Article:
Monday, April 13, 2015

Still Hanging Around! - 12 Apr 2015

The Fox Sparrow is still hanging around the yard two days after first seeing it! This morning I saw it out the back window foraging just 10 feet away!

Sunday, April 12, 2015

First Shorebirds - 11 Apr 2015

They've been around, but I haven't, so it was nice to finally see my first Greater Yellowlegs of the season this morning at Pt. Mouillee. The Noisy Lapwings (Killdeer) have been around and its still 'fun' to see them, but in another week or so...

Waterfowl were numerous in all of the interior units of Pt. Mouillee. American Coot by the thousands were in the Humphries Unit while Northern Shovelers were dominating the Long Pond Unit. Ring-necked Ducks were found in the Lautenschlager Unit, and Green-winged Teal by the dozens filled Cell 3 of the Banana Unit. Blue-winged Teal were most numerous along the Mouillee Creek.

I was unable to get close to any of the birds, but a few fly-by Lesser Scaup coming in off of Lake Erie passed close enough for a flight pic or two.

Bufflehead were actively courting along the east shoreline of the Humphries Unit and flushed as I rode by on the bike.

Thursday, April 9, 2015

Fox Sparrow! - 09 Apr 2015

I came home at noon today for lunch and noticed a rufous-tailed sparrow flush from the fence line in the back yard. It was raining and the bird flew over Michelle's fence. I suspected Fox Sparrow but needed confirmation so I camped in the window while I ate my hummus (hopefully not recalled-for-Listeria-hummus).

As the rain poured I finally spotted the bird near the back feeder but moving toward the window. It was soaked and looking less-than-foxy...

Still, a very nice bird for Wyandotte. It would reappear briefly after work before heavy rains returned.

Monday, March 23, 2015

Finally! - 22 Mar 2015

It took the end of March for me to finally see a Common Redpoll in Wyandotte! This morning I looked out at the feeders and spotted a single redpoll perched in the tree above the feeders. It took a few moments but the bird flew down and started feeding. It would remain in the yard for the better part of the day, but not be seen afterward.

All of my photos were taken through the back window, so I'm not overly disappointed with the detail I was able to get from the Nikon D7100 and 300 / 2.8 VRII. I was even able to get some digiscoping from point blank range from the back room.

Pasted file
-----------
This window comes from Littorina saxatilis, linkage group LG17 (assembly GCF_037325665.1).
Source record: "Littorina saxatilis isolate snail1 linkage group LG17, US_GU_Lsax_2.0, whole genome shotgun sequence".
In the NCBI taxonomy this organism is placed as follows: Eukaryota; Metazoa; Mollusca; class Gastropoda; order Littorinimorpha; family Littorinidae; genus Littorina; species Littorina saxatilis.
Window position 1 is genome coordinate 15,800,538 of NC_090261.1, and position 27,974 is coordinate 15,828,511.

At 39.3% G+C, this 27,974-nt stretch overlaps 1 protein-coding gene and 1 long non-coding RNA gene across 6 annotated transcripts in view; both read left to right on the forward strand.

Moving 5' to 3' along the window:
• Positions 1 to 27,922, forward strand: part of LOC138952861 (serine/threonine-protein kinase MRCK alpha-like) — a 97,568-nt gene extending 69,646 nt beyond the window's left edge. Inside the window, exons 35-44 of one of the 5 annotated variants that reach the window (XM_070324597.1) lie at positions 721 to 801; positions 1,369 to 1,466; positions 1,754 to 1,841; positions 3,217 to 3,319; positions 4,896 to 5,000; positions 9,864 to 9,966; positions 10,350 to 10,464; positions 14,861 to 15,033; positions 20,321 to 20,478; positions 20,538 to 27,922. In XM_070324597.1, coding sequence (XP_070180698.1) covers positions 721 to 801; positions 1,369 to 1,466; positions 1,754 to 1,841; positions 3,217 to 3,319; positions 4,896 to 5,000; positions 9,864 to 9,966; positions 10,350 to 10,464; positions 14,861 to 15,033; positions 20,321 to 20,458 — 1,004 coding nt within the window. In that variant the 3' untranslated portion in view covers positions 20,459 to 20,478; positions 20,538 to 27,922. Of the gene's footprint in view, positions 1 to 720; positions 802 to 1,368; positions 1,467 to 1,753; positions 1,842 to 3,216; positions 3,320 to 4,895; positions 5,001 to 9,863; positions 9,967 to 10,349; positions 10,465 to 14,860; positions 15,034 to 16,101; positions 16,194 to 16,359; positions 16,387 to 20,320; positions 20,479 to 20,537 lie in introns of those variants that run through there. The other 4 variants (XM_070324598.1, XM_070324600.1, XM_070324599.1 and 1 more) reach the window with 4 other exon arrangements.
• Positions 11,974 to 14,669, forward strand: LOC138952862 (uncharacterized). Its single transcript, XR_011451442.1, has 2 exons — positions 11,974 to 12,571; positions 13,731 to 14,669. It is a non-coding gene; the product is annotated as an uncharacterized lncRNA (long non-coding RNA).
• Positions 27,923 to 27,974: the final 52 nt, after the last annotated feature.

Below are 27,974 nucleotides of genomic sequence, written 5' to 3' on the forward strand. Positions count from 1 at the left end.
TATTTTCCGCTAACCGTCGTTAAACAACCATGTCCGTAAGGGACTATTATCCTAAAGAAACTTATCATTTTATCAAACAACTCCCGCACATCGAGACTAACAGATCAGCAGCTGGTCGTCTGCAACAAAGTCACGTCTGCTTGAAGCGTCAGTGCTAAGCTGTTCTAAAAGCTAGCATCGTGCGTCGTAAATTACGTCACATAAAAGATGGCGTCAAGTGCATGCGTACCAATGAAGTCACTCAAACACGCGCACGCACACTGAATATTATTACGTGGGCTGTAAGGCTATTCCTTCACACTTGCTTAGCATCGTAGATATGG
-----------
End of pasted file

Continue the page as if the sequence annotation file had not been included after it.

Jean Iron has a wonderful writeup identifying subspecies of Common Redpoll. This bird appears to be an Acanthis flammea flamea. Of interest was the amount of white in the rump! A close look reveals a tinge of rosy pink, but in proper lighting one might be inclined to consider a Hoary Redpoll...

A wonderful visitor! Will this be the last great yard bird for me?

Addendum 3/29/2015 - Common Redpoll seen at the feeder again today. First time in a week!

3/30/2015 - Common Redpoll seen again during lunch.

Sunday, March 22, 2015

Lapland Longspur - 22 Mar 2015

This Lapland Longspur popped out from the side of Haggerman Rd. and flew a short distance before landing among the stubble. I was able to get a few pics from the car before it flew farther away! Otherwise, the only action on the road were the scattered Horned Larks and their 'tinkling' calls in the fields.

Although signs of spring have emerged for the past week or two (Red-winged Blackbirds, Skunk Cabbage, temps above freezing) winter is slowly loosing its grip on the ponds at Pt. Mouillee SGA. As I rode my bike from the Roberts Road entrance around Cell 1 of the Banana Unit I could see that only patches of the Humphries Unit held open water. Lake Erie was open, but ice shelves up to 3' thick were piled along the shoreline. American Coot, Ring-necked Ducks, and Canvasback were staging in shallows of Lake Erie waiting for the ponds to open.

I left the bike and hiked back into Cell 1 where recent construction equipment had left a 'road' of shredded  bark. A large expanse of open water could be seen in the middle of the cell, and when I rode back around toward Cell 2, I could see that a large dike had been constructed. A large swath of phragmites had been cleared on either side of the canal.  A road has also been constructed between Cells 1 and 2? I had hoped to see some lurking Snowy Owls but only found a flock of 8 Killdeer.

A portion of Cell 3 had open water and a large group of Ring-billed Gulls sporting their breeding whites were congregating along the shoreline. Check out Paul Poronto's latest post to see what I mean.  No white-winged gulls were among them.

As I returned to the car I heard, then saw, a pair of Sandhill Cranes in the SW corner of the Humphries Unit.

A quick drive over to Pt. Mouillee HQ yielded a handful of Northern Cardinals by the fence. I took a few photos of them from the car using the Nikon V3 attached to the 300/2.8 VRII and 1.7TCII.

On the way home I found a Red-tailed Hawk on the roadside and grabbed a few hand-held shots through the car window (closed) before it flew off. They were fuzzy enough so I converted the image at left using a Watercolor filter in Photoshop.

In another week or so the ice should be completely gone and the ducks will be packing the inland units of Pt. Mouillee!

Blog Archive